Big Bang Music is writing a series of guest columns for Music Ally’s readers to help you understand the latest trends in India. In this latest piece, Big Bang A&R Aranyaka Verma explains how, in a country as dynamic, multicultural, and large as India, a “regional” hit can mean hundreds of millions of streams. But what does it mean when a regional hit becomes the biggest song in the world?
In early 2020 a song called 52 Gaj ka Daman reached number one on YouTube’s Global Charts and maintained that position for four straight weeks. Released in late October 2020, it’s still in the top 10, hovering just below 1bn views – an enormous success for Desi Records and the song’s artists, including Renuka Panwar.
It’s by far the most successful song on Youtube in Haryanvi (a language spoken in the indian state of Haryana) – and this breakout success in a regional language is what makes 52 Gaj ka Daman an unlikely hit. The success has carried across to its stars: Renuka Panwar is still clocking upwards of 2.5m views per day across her catalogue on YouTube and is still in the Top 10 artists on YouTube in India.
Local song, relatable hit
The traditional center of power for the Indian music industry is perplexed. So what makes an unlikely song like 52 Gaj Ka Daman connect like this? The quick answer is: increased smartphone penetration through all demographics and geographies; and a rise in regional content.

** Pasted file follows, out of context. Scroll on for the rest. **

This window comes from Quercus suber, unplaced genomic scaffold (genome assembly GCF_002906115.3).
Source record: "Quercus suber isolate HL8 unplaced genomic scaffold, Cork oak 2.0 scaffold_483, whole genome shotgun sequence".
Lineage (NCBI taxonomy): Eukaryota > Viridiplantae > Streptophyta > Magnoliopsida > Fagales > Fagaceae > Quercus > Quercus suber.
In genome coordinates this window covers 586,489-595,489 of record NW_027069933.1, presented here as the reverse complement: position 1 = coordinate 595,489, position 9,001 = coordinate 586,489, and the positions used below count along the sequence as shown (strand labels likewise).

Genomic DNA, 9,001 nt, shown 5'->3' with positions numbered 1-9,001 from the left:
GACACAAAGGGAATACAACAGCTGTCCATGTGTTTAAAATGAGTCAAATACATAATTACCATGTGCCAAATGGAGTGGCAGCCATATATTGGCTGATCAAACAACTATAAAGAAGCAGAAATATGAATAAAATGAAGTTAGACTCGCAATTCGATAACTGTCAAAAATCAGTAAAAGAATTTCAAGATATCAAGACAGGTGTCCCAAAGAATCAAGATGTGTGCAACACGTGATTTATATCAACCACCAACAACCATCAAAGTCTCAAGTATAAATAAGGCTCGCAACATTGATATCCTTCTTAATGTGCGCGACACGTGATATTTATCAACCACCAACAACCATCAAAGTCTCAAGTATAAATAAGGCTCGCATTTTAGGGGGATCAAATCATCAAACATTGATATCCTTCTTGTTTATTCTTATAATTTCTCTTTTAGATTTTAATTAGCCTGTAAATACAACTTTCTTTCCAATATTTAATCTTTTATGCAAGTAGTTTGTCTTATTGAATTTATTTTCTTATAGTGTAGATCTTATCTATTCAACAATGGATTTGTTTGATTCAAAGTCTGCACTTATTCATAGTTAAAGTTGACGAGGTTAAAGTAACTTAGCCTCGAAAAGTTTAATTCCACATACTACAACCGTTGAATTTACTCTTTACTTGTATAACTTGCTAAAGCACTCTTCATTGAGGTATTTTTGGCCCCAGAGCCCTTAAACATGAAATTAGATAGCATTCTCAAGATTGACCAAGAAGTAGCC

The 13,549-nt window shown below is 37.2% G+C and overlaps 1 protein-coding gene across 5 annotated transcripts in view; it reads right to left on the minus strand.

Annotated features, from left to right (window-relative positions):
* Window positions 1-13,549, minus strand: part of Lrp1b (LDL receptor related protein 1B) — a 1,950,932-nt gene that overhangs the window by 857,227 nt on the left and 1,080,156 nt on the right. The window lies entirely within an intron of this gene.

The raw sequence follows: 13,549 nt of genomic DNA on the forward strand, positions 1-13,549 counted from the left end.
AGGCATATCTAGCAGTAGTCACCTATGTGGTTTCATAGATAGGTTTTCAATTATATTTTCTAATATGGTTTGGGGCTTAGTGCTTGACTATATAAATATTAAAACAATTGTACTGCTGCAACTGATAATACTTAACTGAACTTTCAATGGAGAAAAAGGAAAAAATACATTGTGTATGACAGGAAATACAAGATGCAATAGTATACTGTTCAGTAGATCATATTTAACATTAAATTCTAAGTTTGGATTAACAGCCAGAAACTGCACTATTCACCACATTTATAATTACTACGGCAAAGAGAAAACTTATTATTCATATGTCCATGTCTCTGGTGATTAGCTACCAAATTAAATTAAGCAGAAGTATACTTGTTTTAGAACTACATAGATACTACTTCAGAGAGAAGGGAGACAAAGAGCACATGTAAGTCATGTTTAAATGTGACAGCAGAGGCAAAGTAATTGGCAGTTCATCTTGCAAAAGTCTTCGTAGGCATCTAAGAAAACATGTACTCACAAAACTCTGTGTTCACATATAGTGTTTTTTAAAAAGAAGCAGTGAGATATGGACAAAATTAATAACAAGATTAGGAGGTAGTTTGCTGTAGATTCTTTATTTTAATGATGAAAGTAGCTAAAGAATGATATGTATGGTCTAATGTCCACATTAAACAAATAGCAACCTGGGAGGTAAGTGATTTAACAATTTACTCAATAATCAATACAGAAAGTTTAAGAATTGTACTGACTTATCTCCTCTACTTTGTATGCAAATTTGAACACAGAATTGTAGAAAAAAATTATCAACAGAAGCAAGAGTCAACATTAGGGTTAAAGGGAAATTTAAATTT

However, that doesn’t explain the full virality of the song. While access to tech can change consumption habits and provide exposure, at the heart of this success is the song itself, which has gained an organic acceptance from music fans. And 52 Gaj Ka Daman has all the vital ingredients needed.
Most regional music outside of the Punjabi industry doesn’t boast of sophisticated production – yet it often has a catchy melody that stays with the listener. But the true heroes here were the uncomplicated, culturally relevant, and nuanced lyrics which resonated with people. 52 Gaj ka Daman is simply about a woman dressing up in a heavy traditional Haryanvi garb and going to get water from the well with other women – with a “rebellious” angle added to the video. It is a scenario that the audience entirely understands.
Representation and access driving consumption
This idea of representation also drove the song’s success. A quick scroll through YouTube comments throws up comments like, “I’m not Haryanvi, but I’m proud that regional content is doing well” and “This song has proved a super hit song can be made by showing your own culture, dresses, local location”. People want to see the relatable balanced with the aspirational, and to picture themselves achieving. Regional content – especially successful regional content – provides that representation, putting a previously inaccessible world within reach.
Regional music industries are growing rapidly, as music delivery channels are easily available to the masses, while Bollywood releases have slowed down because of COVID. But perhaps it is time to change the narrative around regional content. The demand for regional content has not necessarily increased: it is now measurable as data can be collected real time through decentralized platforms.
While the existing centralized systems have pushed content based on the realities they see or are palatable to them, a primarily rural country is now online and has the means to show everyone what they listen to – with huge success.
– Aranyaka Verma, A&R, Big Bang Music
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